- 100: BROWNFACESUBMIT NOW with W S Dunn 99: SINGAPORECOMING SOON with A Pang and J Ip 97 & 98: PROPAGANDAwith M Breeze and S groth 96: NO THEME IXwith M Gill and J Thayil 95: EARTHwith M Takolander 94: BAYTwith Z Hashem Beck 93: PEACHwith L Van, G Mouratidis, L Toong 92: NO THEME VIIIwith C Gaskin 91: MONSTERwith N Curnow 90: AFRICAN DIASPORAwith S Umar 89: DOMESTICwith N Harkin 88: TRANSQUEERwith S Barnes and Q Eades 87: DIFFICULTwith O Schwartz & H Isemonger 86: NO THEME VIIwith L Gorton 85: PHILIPPINESwith Mookie L and S Lua 84: SUBURBIAwith L Brown and N O'Reilly 83: MATHEMATICSwith F Hile 82: LANDwith J Stuart and J Gibian 81: NEW CARIBBEANwith V Lucien 80: NO THEME VIwith J Beveridge 57.1: EKPHRASTICwith C Atherton and P Hetherington 57: CONFESSIONwith K Glastonbury 56: EXPLODE with D Disney 55.1: DALIT / INDIGENOUSwith M Chakraborty and K MacCarter 55: FUTURE MACHINES with Bella Li 54: NO THEME V with F Wright and O Sakr 53.0: THE END with P Brown 52.0: TOIL with C Jenkins 51.1: UMAMI with L Davies and Lifted Brow 51.0: TRANSTASMAN with B Cassidy 50.0: NO THEME IV with J Tranter 49.1: A BRITISH / IRISH with M Hall and S Seita 49.0: OBSOLETE with T Ryan 48.1: CANADA with K MacCarter and S Rhodes 48.0: CONSTRAINT with C Wakeling 47.0: COLLABORATION with L Armand and H Lambert 46.1: MELBOURNE with M Farrell 46.0: NO THEME III with F Plunkett 45.0: SILENCE with J Owen 44.0: GONDWANALAND with D Motion 43.1: PUMPKIN with K MacCarter 43.0: MASQUE with A Vickery 42.0: NO THEME II with G Ryan 41.1: RATBAGGERY with D Hose 41.0: TRANSPACIFIC with J Rowe and M Nardone 40.1: INDONESIA with K MacCarter 40.0: INTERLOCUTOR with L Hart 39.1: GIBBERBIRD with S Gory 39.0: JACKPOT! with S Wagan Watson 38.0: SYDNEY with A Lorange 37.1: NEBRASKA with S Whalen 37.0: NO THEME! with A Wearne 36.0: ELECTRONICA with J Jones
TrainRide by The John Moran Corperation Puzzle Factory Sound Studio, 2009 Since renowned works such as Kenneth Slessor's The Night-Ride' and Judith Wright's The Trains,' trains have been natural subjects and carriers of Australian poetry. TrainRide by John Moran and …
In our latest feature, Stephan Delbos recalls some highlights from the inaugural Prague Micro Festival Poetry Series, held in Prague and Brno between 14-18 April 2009. To accompany the words and images, Cordite presents five live recordings of readings by Australian poets Jill Jones, Philip Hammial, Michael Farrell, Pam Brown and Louis Armand at the Globe Bookstore on 15 April 2009.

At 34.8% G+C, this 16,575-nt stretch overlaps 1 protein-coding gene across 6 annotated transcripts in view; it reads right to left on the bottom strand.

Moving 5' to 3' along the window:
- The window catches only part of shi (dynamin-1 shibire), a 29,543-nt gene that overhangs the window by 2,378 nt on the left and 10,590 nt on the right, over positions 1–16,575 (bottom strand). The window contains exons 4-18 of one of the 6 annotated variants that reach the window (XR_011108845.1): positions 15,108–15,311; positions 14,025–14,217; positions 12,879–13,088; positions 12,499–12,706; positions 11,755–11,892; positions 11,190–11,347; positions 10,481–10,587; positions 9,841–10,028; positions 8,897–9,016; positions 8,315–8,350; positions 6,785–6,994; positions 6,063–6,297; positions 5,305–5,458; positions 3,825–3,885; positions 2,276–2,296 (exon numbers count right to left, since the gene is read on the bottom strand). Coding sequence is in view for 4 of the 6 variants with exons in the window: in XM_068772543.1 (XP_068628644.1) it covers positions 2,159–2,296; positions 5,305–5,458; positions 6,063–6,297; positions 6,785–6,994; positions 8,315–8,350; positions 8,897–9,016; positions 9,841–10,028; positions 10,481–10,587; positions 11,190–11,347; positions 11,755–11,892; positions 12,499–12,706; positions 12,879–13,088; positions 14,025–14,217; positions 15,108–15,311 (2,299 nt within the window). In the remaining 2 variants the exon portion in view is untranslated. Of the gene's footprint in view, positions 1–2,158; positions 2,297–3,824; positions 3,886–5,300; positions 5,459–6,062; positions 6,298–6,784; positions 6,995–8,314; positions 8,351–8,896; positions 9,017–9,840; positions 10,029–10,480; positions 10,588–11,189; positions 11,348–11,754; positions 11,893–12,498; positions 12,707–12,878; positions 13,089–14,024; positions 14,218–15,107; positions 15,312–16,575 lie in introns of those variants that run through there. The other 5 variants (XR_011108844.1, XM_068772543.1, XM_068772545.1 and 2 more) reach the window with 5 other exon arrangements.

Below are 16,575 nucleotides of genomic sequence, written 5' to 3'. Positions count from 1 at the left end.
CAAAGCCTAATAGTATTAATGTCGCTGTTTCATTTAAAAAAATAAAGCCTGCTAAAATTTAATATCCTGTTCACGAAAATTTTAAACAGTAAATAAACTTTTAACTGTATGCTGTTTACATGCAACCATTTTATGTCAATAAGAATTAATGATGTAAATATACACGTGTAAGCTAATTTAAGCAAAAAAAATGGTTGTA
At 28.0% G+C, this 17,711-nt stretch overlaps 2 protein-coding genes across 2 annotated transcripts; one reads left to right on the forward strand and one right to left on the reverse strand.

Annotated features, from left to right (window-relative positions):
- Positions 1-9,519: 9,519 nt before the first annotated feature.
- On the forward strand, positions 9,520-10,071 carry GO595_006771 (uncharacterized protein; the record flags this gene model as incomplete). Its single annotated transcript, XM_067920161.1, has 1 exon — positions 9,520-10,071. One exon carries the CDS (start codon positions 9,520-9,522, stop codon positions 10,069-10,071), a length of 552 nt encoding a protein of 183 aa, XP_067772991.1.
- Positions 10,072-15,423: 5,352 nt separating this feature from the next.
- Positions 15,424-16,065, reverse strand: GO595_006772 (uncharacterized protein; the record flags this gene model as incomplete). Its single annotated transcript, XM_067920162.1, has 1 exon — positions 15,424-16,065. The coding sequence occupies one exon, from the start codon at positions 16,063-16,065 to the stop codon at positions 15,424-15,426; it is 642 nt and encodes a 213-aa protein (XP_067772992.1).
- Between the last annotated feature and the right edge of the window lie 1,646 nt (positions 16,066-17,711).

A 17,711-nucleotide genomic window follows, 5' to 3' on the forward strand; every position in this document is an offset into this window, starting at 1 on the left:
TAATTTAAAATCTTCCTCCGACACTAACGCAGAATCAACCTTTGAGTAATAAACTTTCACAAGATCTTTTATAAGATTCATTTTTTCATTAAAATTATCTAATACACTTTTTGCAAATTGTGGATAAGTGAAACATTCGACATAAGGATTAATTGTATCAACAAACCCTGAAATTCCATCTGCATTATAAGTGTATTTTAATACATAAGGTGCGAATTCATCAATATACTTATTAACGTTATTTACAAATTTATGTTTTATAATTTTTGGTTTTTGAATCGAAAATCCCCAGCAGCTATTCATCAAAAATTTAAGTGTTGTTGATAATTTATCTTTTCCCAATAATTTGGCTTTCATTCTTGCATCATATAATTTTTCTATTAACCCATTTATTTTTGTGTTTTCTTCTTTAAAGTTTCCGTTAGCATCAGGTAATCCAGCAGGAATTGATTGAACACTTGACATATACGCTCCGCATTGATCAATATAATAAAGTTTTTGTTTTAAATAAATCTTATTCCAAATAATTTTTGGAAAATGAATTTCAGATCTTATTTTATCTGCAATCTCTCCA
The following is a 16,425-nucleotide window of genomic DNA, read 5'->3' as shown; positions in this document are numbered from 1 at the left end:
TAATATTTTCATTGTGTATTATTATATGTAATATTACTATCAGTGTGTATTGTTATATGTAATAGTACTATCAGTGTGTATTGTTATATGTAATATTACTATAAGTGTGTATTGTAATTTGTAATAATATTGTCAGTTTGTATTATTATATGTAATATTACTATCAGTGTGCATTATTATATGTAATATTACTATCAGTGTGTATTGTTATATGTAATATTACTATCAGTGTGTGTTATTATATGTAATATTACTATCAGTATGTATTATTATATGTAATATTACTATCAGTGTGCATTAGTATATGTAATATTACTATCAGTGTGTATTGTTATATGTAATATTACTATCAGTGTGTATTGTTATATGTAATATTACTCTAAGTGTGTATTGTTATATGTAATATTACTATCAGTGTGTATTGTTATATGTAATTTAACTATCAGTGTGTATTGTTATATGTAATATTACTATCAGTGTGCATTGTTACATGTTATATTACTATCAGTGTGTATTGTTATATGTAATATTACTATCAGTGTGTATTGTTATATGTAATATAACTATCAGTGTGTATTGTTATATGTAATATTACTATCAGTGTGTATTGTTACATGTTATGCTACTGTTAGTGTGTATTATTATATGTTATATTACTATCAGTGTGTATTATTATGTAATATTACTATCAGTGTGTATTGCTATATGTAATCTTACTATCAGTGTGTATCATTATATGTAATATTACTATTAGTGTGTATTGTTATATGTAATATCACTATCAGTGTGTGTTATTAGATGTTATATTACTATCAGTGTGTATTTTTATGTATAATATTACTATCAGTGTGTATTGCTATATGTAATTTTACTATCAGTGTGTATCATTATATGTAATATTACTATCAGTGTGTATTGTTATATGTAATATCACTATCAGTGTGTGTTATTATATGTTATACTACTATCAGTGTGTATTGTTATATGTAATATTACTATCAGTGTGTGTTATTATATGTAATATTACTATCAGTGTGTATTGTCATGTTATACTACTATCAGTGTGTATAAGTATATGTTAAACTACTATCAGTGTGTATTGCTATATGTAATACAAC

Going Down Swinging No. 28: Waging the Word edited by Lisa Greenaway and Klare Lanson
Going Down Swinging Inc., 2009
Indigo: Journal of West Australian Writing Volume III edited by Donna Ward et al
Tactile Books, 2009
At the level of function, a literary journal produces a collection of writing on a periodical basis. However, a journal is also another kind of machine, an apparatus which generates a readership, presents writers, exercises its own ideological assumptions (however loosely formed or evolving), and which makes claims to a certain cultural space. At this discursive level, Going Down Swinging and Indigo are very different animals.
On January 25, 2003 – the hottest Melbourne day since 1939 – David McLauchlan and Michael Ward began the practice of filming poetry readings for the Channel 31 TV program “Red Lobster”. As of late 2006, this process continues, and …
Australian Dream, a double CD featuring the poetry of newcomer Mohsen Soltany Zand spoken and sung by the likes of Bryan Brown, Thomas Keneally, Claudia Karvan and a host of other famous Australians, may one day be seen as a landmark of this relatively new, and seemingly promising, medium/genre of contemporary poetry.
Swelter by Louise Waller and Kristin Hannaford Interactive Press, 2004 It was with anticipation and trepidation that I approached Swelter, an audio and text CD compilation of Louise Waller's Slipway and Kristin Hannaford's Inhale. At first I expected some type …
But what is a poet? Attach the adjective hip-hop, Nobel Prize-winning, experimental, spoken-word or journalist to that noun — and 'poet' is still the word commanding respect.
Def Poetry Jam 13th January 2004 Metro Theatre, Sydney Considering Melbourne has, arguably, the most active and vibrant spoken word and hip-hop scene in Australia, it's a real pity that this show didn't come further down south. I attend quite …
It seduces with its surfaces, impresses with the breadth of its knowledge of popular culture (although who around here doesn't have a vast amount of pop influences to draw on?), even as it makes a claim to some sort of academic credibility with a few snazzy literary allusions, but for me, it's a face with no heart. To this offering you might smile, say 'Thanks for a great night', and go on trawling.
Ian Ferrier speaks to people lured by the sounds of jamming jazz musicians — the lyricist with a voice deep in sound and thought — inspiring a crowd gathered round in the smoke-filled room, all in different phases of their journeys but nodding to each other.
Chris Mansell lives for poetry, or so it is implied in all she writes and all she does behind the scenes, like one of those superhuman dynamos without whom poetry in this country would simply stop breathing altogether.
My apologies to the musicians: this won't be a music review. The music's purpose – from the point of view of the words, or lyrics, is serious, not ironic, though several of the tracks are happy-sounding, almost jaunty, emphasising that Clemens is enjoying himself. He's doing a fragment at least of what he wants – being a few monkeys. For the time being, we'll have to make do with anecdotes of ten thousand monkeys till Clemens works out how to be them, for that I think is his vision of freedom.
He ranted and raved. He was fabulous. Ranted and raved and spat and shouted for 20 minutes and grew and grew until he was Alice in Wonderland after she drank the bottle (add a little bit of stubble) and he …